A Virginia judge has ruled in favor of a teacher, Abby Zwerner, allowing her to proceed with a $40 million lawsuit against the Newport News Public Schools after being shot by her six-year-old student. The decision by Newport News Circuit Court Judge Matthew Hoffman defies attempts by the school system to block the lawsuit, claiming Zwerner was eligible only for workers’ compensation.
The judge’s surprising ruling indicated that Zwerner’s injuries did not fall within the exclusive provisions of workers’ compensation coverage as her injuries did not arise directly from her employment. He emphasized that the danger of being shot by a student is not specific to the job of a first-grade teacher, thereby supporting Zwerner’s eligibility to pursue the lawsuit.
Zwerner suffered severe injuries, enduring multiple surgeries after being shot in the hand and chest by the young student. Allegations made by Zwerner suggest that the school administrators had dismissed prior warnings about the student’s possession of a gun and concerning behavioral issues.
Her attorneys, Diane Toscano, Jeffrey Breit, and Kevin Biniazan, expressed their satisfaction with the court’s decision as a stepping stone toward justice for Zwerner. They highlighted the unexpected and traumatic nature of the incident, emphasizing that no teacher anticipates facing a firearm in the hands of a young student.
The school board plans to appeal the decision, contending that the injuries were directly related to Zwerner’s job and, therefore, fall under workers’ compensation coverage. Legal experts initially anticipated the lawsuit to fail under Virginia’s strict workers’ compensation law, but this recent ruling has opened up the possibility for Zwerner to seek further redress through the civil lawsuit.
The incident occurred in January when the young student shot Zwerner in her classroom. Zwerner’s lawsuit alleges negligence on the part of the school officials for disregarding prior warnings about the student’s possession of a firearm and his violent behavior.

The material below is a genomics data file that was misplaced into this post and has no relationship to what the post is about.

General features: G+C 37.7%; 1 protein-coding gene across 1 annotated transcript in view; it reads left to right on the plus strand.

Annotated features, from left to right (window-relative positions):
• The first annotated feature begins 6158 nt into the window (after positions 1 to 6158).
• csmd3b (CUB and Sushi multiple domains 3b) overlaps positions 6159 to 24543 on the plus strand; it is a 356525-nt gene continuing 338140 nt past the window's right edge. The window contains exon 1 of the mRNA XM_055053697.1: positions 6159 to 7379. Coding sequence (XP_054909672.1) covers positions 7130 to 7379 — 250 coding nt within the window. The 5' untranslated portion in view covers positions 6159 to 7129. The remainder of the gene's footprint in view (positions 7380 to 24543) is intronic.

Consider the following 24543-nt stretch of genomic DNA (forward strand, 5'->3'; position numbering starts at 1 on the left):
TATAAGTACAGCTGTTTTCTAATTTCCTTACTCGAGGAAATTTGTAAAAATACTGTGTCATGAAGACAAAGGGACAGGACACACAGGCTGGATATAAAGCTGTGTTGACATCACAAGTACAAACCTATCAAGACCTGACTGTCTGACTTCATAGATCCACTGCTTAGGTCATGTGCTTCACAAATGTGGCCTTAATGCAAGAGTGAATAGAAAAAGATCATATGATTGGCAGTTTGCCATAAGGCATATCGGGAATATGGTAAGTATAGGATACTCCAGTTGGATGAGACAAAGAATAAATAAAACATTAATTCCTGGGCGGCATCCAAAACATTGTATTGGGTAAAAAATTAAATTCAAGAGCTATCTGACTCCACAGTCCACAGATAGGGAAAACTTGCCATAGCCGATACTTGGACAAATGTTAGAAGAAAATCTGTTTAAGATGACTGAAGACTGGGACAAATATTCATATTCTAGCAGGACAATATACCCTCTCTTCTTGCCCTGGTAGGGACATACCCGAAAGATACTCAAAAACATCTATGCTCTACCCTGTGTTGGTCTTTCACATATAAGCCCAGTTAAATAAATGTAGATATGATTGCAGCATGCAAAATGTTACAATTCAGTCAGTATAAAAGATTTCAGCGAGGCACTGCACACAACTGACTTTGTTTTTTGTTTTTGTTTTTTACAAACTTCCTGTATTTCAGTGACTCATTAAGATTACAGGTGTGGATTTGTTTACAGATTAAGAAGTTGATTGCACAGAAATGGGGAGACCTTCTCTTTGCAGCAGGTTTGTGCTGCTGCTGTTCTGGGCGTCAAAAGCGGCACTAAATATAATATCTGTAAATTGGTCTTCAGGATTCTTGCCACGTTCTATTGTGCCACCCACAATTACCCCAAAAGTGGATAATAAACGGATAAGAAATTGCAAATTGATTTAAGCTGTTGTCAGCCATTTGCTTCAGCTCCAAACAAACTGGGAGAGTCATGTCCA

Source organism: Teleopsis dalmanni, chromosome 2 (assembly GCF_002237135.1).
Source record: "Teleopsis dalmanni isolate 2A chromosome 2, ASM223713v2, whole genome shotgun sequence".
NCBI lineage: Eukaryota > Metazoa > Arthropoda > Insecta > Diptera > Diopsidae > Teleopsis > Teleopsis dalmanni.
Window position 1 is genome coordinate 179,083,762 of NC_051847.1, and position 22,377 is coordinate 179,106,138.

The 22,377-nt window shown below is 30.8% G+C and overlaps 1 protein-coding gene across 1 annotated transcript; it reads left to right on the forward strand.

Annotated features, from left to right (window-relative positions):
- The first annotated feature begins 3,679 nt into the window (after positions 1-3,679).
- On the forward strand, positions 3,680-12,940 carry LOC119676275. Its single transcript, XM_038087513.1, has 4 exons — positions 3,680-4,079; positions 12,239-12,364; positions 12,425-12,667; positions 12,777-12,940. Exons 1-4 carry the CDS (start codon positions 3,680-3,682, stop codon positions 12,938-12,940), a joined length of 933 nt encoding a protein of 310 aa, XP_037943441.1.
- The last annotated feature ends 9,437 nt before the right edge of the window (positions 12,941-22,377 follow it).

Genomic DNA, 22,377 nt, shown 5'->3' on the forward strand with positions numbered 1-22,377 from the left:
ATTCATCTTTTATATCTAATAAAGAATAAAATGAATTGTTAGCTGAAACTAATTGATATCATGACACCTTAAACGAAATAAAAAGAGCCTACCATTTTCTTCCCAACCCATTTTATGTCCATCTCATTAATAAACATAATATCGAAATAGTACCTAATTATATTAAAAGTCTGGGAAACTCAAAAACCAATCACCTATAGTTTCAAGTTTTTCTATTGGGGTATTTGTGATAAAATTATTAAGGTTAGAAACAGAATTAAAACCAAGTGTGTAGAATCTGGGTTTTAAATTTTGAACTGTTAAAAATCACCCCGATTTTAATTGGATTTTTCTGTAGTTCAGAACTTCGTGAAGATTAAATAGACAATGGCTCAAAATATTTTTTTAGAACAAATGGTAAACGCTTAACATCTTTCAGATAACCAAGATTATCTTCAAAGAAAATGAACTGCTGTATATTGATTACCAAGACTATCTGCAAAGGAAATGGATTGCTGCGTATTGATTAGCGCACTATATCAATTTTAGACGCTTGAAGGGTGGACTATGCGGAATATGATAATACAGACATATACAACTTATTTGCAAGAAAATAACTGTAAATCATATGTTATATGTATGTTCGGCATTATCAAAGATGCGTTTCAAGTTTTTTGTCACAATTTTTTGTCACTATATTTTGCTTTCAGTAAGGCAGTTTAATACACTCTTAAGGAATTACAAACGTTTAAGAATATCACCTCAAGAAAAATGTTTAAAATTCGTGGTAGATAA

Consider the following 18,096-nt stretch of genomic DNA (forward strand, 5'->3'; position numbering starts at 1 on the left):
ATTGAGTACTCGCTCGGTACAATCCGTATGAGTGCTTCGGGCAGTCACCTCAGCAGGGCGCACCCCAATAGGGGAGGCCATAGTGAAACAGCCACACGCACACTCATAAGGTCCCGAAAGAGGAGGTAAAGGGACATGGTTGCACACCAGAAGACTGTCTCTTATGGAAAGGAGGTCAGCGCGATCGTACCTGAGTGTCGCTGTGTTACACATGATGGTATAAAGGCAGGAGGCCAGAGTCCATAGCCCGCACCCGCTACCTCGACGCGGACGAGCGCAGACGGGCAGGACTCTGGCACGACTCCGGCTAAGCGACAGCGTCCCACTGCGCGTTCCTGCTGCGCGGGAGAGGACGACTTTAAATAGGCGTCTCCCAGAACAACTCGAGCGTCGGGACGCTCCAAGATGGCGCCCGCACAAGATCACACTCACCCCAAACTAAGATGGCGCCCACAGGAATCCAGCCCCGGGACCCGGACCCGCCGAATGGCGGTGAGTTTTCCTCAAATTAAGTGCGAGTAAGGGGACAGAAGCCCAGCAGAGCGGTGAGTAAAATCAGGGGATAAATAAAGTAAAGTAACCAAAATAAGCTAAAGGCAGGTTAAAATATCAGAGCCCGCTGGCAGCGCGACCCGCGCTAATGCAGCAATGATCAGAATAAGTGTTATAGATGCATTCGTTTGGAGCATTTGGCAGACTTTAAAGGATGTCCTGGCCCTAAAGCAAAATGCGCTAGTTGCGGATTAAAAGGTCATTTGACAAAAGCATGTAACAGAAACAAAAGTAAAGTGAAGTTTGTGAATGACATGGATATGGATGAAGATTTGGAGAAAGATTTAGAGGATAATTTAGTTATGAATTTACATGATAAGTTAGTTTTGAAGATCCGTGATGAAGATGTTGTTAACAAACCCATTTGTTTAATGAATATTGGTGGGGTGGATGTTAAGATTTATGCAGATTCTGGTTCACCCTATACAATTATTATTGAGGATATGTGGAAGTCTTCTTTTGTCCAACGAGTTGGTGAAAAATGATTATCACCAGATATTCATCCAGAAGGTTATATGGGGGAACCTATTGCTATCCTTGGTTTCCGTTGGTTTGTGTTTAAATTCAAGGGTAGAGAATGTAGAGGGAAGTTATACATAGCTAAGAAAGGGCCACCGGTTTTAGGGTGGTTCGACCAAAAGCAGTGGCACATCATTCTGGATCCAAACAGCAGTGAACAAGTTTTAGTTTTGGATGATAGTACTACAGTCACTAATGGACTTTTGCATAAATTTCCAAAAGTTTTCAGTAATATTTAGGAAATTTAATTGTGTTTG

The ongoing legal battle underscores the intricacies of workers’ compensation laws and the debate over whether this particular incident falls within the scope of employment-related injuries. While the judge’s decision opens the path for Zwerner to seek compensation beyond workers’ compensation benefits, the school board maintains its stance and intends to contest the ruling in higher courts.
The case raises questions about the extent of employers’ responsibility in safeguarding employees from unforeseen dangers in the workplace, particularly in instances where the risk does not align with the regular scope of the job.
Zwerner’s lawsuit, slated for a tentative trial in January 2025, continues to draw attention and debate around the fine line between personal and work-related injuries, particularly in an unusual circumstance as this.
The battle between Zwerner and the school system underlines the complex interplay of personal safety and the boundaries of workers’ compensation, paving the way for a legal contest that could set a precedent in Virginia’s legal landscape.